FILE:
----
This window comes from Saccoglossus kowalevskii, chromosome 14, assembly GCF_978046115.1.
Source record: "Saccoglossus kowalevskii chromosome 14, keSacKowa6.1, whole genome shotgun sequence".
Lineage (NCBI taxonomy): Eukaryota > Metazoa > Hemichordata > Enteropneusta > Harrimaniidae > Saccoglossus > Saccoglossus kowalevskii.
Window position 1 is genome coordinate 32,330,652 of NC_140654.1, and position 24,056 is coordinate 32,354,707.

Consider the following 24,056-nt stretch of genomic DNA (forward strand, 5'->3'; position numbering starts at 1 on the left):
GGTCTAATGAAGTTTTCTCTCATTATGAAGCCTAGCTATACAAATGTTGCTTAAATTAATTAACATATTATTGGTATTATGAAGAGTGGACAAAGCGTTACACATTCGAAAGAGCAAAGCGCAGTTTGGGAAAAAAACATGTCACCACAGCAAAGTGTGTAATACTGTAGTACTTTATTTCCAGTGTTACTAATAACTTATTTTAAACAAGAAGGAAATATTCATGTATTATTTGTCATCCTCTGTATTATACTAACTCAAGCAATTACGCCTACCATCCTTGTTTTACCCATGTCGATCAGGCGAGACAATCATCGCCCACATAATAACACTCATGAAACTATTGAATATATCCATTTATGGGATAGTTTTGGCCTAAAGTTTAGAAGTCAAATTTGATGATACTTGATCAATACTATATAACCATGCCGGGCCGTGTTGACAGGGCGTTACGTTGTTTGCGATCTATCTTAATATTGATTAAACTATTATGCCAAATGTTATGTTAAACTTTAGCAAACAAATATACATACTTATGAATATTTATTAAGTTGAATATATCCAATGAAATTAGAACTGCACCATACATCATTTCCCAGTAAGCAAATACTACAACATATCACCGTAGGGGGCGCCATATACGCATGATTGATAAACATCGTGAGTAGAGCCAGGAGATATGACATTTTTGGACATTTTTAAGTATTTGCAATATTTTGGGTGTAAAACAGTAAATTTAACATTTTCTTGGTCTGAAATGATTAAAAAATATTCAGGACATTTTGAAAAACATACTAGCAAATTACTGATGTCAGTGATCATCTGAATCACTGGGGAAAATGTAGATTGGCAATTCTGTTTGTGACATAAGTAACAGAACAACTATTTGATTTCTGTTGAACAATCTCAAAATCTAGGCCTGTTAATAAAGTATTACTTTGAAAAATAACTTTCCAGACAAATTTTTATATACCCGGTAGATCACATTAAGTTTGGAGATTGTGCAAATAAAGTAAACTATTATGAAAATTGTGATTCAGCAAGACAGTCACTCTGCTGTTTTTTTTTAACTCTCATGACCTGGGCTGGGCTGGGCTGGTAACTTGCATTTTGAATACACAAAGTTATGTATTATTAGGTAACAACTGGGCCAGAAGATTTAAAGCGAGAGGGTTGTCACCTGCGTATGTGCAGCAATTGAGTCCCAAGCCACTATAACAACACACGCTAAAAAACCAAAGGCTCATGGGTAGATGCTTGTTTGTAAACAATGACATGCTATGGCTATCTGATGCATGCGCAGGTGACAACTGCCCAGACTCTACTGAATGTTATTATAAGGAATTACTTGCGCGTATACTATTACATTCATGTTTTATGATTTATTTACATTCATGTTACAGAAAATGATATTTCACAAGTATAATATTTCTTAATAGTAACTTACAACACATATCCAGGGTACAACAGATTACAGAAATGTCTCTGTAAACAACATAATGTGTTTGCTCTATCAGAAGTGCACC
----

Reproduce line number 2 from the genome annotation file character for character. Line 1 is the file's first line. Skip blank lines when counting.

Source record: "Saccoglossus kowalevskii chromosome 14, keSacKowa6.1, whole genome shotgun sequence".